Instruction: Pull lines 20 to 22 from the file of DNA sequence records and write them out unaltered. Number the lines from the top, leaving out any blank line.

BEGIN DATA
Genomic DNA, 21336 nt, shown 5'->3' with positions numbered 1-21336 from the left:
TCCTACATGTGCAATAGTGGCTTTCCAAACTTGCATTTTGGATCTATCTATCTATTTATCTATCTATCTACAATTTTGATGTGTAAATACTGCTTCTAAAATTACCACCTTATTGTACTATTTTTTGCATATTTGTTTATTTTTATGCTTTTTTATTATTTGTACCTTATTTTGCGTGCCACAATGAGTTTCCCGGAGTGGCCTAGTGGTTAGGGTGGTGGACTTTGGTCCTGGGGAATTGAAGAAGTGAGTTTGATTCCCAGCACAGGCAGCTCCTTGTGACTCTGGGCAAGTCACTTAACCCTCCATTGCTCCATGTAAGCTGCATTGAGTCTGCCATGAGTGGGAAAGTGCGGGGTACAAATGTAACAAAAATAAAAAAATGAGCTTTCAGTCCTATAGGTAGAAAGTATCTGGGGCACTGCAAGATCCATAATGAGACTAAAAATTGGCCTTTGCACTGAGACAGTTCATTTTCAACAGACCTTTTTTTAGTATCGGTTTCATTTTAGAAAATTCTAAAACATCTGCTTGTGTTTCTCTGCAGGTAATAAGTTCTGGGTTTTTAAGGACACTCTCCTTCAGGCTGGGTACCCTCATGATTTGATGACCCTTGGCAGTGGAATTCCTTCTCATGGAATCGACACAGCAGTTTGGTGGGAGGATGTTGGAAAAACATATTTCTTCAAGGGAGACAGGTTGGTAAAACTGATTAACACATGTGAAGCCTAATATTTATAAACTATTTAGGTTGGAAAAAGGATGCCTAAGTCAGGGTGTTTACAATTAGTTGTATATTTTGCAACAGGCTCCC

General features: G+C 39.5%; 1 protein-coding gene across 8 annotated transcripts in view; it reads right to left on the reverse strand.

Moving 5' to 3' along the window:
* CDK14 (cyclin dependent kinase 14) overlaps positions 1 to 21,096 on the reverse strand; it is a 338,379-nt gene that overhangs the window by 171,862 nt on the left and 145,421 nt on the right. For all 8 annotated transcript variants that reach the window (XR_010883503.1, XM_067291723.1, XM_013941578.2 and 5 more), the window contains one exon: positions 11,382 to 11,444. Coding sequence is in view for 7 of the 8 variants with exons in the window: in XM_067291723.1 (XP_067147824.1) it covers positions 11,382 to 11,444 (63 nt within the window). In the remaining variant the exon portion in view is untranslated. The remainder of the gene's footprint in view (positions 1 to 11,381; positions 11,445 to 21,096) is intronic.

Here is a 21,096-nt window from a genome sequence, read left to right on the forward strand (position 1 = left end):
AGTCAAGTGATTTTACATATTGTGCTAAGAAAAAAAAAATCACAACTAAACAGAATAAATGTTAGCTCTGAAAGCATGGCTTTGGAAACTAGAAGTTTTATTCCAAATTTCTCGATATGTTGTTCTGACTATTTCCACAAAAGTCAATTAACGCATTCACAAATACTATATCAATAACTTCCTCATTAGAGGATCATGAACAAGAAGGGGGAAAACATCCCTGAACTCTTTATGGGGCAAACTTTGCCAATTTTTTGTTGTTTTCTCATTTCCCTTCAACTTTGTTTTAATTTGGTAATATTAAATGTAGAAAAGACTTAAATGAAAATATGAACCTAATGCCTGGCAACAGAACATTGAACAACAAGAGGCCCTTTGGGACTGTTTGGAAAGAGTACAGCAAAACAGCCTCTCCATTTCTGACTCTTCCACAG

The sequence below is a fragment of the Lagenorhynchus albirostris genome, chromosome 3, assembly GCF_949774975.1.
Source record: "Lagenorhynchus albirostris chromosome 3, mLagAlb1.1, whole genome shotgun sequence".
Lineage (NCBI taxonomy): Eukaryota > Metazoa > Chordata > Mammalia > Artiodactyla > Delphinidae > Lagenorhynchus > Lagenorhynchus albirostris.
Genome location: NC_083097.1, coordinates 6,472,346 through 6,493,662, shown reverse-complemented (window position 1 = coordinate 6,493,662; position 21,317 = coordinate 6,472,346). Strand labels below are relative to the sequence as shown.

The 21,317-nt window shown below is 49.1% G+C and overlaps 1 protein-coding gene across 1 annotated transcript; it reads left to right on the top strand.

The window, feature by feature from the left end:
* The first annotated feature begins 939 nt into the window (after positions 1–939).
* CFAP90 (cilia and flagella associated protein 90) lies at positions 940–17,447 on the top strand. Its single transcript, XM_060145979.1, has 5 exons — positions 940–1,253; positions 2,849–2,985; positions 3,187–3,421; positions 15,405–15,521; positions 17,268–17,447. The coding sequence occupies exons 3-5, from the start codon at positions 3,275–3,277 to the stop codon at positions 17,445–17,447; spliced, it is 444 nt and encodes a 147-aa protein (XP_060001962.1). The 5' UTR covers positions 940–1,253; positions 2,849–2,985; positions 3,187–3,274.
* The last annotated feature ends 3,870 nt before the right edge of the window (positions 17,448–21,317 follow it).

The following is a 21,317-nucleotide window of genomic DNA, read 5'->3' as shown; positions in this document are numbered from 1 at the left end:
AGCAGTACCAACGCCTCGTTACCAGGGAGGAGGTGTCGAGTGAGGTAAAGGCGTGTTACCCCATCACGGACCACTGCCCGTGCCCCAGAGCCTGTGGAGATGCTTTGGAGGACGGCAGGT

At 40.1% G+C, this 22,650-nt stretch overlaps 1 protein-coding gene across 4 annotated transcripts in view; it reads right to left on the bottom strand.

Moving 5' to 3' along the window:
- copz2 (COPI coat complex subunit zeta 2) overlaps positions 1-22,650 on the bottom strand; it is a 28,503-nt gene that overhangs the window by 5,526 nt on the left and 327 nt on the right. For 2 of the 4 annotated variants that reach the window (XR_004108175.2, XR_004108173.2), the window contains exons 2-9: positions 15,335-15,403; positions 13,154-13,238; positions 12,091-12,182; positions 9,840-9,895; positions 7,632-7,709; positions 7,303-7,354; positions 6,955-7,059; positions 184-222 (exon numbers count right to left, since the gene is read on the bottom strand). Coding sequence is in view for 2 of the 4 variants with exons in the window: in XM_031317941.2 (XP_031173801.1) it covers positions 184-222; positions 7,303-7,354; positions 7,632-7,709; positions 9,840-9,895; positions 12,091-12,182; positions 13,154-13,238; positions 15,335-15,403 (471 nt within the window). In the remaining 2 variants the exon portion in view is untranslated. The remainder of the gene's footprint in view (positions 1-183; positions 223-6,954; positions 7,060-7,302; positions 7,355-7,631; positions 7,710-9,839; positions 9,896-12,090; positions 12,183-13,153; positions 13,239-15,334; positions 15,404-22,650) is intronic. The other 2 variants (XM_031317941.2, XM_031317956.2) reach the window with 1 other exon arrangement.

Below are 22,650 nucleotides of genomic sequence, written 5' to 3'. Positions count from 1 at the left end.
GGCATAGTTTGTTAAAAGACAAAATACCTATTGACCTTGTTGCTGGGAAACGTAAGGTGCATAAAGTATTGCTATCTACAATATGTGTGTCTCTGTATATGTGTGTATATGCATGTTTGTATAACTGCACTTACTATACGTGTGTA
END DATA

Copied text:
Moving 5' to 3' along the window:
- copz2 (COPI coat complex subunit zeta 2) overlaps positions 1-22,650 on the bottom strand; it is a 28,503-nt gene that overhangs the window by 5,526 nt on the left and 327 nt on the right. For 2 of the 4 annotated variants that reach the window (XR_004108175.2, XR_004108173.2), the window contains exons 2-9: positions 15,335-15,403; positions 13,154-13,238; positions 12,091-12,182; positions 9,840-9,895; positions 7,632-7,709; positions 7,303-7,354; positions 6,955-7,059; positions 184-222 (exon numbers count right to left, since the gene is read on the bottom strand). Coding sequence is in view for 2 of the 4 variants with exons in the window: in XM_031317941.2 (XP_031173801.1) it covers positions 184-222; positions 7,303-7,354; positions 7,632-7,709; positions 9,840-9,895; positions 12,091-12,182; positions 13,154-13,238; positions 15,335-15,403 (471 nt within the window). In the remaining 2 variants the exon portion in view is untranslated. The remainder of the gene's footprint in view (positions 1-183; positions 223-6,954; positions 7,060-7,302; positions 7,355-7,631; positions 7,710-9,839; positions 9,896-12,090; positions 12,183-13,153; positions 13,239-15,334; positions 15,404-22,650) is intronic. The other 2 variants (XM_031317941.2, XM_031317956.2) reach the window with 1 other exon arrangement.

Below are 22,650 nucleotides of genomic sequence, written 5' to 3'. Positions count from 1 at the left end.